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The Daily Wave: A New Take On The Old Promtion/Relegation Argument

I'm tired of other writers uninspired ideas for how the United States can develop a promotion and relegation system. Here's a different idea of building a more competitive and more popular U.S. soccer pyramid.

Let's tie higher educaton to helping soccer develop youth players in the United States
Let's tie higher educaton to helping soccer develop youth players in the United States
Gregory Shamus

Since reading a piece on asking Don Garber yet again about a pyramid system in the MLS. Garbers static answer is, "fans don't want that". But Garber is from a time when fans didn't understand the value of a tie and loved the colors teal and purple. Which is why it's funny that the Colorado Rockies stuck with purple because their expansion cousins (the former Florida Marlins) cut teal several years ago. Even the D-backs and Tampa Rays (both born in 1999) have re-branded at least once, losing one or both of the aforementioned colors. I hate the color purple and buy all my Rockies gear with as little as possible. So Garber just says that to get the reporters off of his back while changing the subject. Really no soccer reporter has enough juice to call him out about it either. Or it's not worth getting black-balled for a reporter to bring it up.

What happens when people usually write about solving the answer of making the promotion/relegation system work is they don't look big picture and miss the logistics of business into their arguement. Usually their business plans involve a billionaire to start teams and absorb the huge costs of running a franchise while not having sufficient television exposure and little to no marketing budget. Why should a billionaire just spend all this money for maybe a payoff 15-20 years from now? They don't get to be billionaires by trying to get a profit two decades from now.

What's the most coveted demographic? Males 18-34. Tobacco marketing "guy" will tell you to get a consumer hooked on a product young and you can get them for life. What institution has infra-structure for the young side of the most coveted demographic? What institution has the tv networks already in place for at least regional exposure? Sometimes national? What institution has the local scouting structure already in place? Public and private universities.

What would seem to be the first barrier is the NCAA. They have so many problems right now that the power conference football teams want to disassociate from the group. So it's not out of the realm of possibility that soccer could do this. Even if you have ten strong college based teams you couple that with the already established brands and it sounds like a pretty good first division. The beauty of this idea is that if you scout and coach your players well enough, your team will rise up from the lower divisions.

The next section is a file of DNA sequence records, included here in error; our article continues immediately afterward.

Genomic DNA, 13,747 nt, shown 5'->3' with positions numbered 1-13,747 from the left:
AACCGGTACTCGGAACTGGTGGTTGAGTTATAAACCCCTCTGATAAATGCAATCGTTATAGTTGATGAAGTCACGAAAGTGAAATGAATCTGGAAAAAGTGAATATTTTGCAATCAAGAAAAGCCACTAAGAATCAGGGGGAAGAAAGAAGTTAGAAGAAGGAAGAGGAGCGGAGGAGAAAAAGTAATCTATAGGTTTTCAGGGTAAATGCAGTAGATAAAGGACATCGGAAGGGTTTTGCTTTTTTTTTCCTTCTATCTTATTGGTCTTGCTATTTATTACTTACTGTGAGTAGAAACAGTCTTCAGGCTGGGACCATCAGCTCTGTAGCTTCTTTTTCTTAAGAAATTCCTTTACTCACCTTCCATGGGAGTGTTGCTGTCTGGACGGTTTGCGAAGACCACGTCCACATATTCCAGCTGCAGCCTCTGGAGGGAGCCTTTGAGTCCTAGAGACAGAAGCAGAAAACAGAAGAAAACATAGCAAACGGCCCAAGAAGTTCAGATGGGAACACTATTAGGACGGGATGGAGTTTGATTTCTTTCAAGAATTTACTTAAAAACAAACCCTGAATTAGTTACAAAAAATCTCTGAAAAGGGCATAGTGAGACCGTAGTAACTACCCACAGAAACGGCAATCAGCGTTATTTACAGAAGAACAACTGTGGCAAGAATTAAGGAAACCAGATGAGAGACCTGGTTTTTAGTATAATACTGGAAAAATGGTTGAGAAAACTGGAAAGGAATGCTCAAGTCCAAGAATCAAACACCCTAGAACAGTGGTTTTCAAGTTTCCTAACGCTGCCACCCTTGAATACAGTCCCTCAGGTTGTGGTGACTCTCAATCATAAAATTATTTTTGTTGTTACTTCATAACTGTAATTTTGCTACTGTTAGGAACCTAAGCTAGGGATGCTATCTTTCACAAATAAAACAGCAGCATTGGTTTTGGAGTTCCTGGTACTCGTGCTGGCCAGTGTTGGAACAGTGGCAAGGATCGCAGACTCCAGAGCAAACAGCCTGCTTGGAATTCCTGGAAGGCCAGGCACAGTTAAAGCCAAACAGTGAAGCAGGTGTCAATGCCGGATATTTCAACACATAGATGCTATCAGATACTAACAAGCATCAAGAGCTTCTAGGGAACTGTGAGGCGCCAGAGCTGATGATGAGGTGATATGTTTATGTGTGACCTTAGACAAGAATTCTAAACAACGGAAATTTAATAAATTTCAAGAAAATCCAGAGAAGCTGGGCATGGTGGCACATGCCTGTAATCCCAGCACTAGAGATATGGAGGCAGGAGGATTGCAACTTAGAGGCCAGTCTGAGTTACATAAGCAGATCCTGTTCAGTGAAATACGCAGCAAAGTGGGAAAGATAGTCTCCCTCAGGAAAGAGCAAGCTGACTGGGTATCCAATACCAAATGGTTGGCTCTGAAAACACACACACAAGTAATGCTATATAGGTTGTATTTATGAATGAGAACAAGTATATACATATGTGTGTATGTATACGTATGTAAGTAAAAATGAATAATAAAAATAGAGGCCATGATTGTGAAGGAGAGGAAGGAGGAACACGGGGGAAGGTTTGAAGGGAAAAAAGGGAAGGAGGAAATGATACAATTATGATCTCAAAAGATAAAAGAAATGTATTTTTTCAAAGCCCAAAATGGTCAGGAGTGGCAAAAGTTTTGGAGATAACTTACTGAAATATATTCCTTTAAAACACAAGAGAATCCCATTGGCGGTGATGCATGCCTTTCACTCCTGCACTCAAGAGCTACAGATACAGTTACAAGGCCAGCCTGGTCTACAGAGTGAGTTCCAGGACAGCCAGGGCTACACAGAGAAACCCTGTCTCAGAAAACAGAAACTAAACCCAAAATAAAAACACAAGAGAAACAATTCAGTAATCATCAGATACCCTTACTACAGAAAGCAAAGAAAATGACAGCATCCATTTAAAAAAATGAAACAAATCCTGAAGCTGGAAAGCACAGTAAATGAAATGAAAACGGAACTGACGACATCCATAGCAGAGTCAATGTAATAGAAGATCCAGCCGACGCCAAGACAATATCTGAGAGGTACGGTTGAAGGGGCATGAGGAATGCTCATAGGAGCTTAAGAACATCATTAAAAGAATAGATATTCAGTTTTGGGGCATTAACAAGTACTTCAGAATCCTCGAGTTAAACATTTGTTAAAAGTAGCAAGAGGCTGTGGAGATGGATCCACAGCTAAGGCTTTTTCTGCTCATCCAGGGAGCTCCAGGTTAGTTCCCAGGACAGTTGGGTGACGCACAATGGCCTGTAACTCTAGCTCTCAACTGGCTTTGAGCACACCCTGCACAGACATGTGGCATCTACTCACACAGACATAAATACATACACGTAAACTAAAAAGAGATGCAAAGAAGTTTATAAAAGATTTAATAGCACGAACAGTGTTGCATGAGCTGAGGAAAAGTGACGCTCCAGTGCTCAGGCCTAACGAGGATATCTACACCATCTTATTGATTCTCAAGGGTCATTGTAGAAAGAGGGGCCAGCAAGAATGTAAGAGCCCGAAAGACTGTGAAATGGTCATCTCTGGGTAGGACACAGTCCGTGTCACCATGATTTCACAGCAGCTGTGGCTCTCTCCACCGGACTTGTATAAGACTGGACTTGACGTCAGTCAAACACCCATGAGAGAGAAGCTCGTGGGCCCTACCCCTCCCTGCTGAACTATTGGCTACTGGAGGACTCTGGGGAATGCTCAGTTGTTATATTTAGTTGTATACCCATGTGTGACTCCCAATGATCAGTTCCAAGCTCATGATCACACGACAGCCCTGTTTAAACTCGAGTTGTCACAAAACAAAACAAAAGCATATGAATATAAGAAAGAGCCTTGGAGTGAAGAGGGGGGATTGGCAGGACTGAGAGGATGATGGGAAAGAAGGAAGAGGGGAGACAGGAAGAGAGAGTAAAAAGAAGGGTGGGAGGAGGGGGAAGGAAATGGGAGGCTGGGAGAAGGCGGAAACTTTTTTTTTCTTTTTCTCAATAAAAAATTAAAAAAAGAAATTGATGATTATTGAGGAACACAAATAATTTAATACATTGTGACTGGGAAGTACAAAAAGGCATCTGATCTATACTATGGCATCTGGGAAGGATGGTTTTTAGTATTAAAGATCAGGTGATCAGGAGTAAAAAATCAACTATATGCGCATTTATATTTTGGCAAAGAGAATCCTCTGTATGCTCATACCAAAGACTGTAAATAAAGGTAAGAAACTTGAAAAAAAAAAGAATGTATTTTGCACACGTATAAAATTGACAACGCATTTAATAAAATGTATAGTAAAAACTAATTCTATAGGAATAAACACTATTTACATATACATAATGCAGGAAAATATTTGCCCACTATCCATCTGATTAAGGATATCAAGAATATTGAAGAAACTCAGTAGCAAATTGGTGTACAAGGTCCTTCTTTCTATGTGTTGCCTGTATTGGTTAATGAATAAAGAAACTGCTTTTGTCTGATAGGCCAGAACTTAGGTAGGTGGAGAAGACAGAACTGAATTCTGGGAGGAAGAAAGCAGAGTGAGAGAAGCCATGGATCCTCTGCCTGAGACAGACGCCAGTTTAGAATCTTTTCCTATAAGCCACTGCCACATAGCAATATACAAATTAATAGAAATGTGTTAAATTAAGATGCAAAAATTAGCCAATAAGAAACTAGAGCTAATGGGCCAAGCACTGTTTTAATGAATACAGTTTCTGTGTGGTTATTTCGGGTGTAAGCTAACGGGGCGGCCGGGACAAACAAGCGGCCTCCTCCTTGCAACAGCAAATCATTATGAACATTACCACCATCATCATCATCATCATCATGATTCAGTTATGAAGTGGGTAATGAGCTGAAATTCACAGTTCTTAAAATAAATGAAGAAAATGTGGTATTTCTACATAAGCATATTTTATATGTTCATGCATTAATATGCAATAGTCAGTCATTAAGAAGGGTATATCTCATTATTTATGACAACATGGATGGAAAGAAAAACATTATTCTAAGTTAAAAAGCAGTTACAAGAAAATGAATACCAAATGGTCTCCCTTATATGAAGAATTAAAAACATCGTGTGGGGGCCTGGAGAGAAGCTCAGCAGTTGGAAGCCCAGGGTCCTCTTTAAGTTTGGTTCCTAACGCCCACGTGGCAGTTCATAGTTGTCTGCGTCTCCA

A perfect world for this idea would be a school starts a youth team and a senior team. Shirt sponsors and generous donors hopefully will pay enough for the expenses. Your brand will already have a long track record. Most colleges are over 100 years old. Most college towns don't have a professional team. Obviously the schools with a gloried past with have less trouble getting fans to the gates. Say the New York Cosmos come to Boulder for the U.S. Open Cup? Think that will be an easy ticket?

Pretty much every school that has a great soccer program play in a decent stadium. With the USL playing on the FIFA schedule, it would be easy for the students to go to a Sunday soccer match. Or the occasional Wednesday night. So the logistical problem of where the new teams will play and who will attend in the beginning is a lot easier.

Another problem for a new league is how to get on television. You're not cool as a conference if you don't have your own network. Right now the USL has a internet feed that will break down if more than ten visiting teams supporters try to log on. The viewing quality of the college teams will be better because the local broadcasters will know the angles to shoot because they work in the stadium all the time and have good light to use. Which is not the case for where some of the USL teams play now. Also the San Jose Earthquakes television watching is a joke. The conference networks are always looking for programming and what about some first division soccer? Better than women's softball. The fact that people will watch playoffs for promotion and relegation games is much more than just MLS playoffs. It will solve a problem all other sports leagues not named the NFL are having. Making a regular season matter.

Youth scouting networks will have a leg up on competition with recruiting already being in place for the college game. The most important thing in recruiting is to build relationships with the youth leagues and that will already exist.

If a university starts a senior program then they already have a feeder program in place. This team will have built in brand recognition. This team has the opportunity to get the most important consumers through the gate and it will have the all-important television advertising money which is the way that every sport that has aspirations to be known world-wide makes money. This plan will depend on generous benefactors starting the teams out with required costs. But when you drive through Lincoln, Nebraska or Laramie, Wyoming or any other college town that the tallest building is the schools stadium then you know that except for baseball the way that a sport grows in popularity is through college. Maybe if universities can get behind soccer in this way it will raise the bar for soccer in the United States.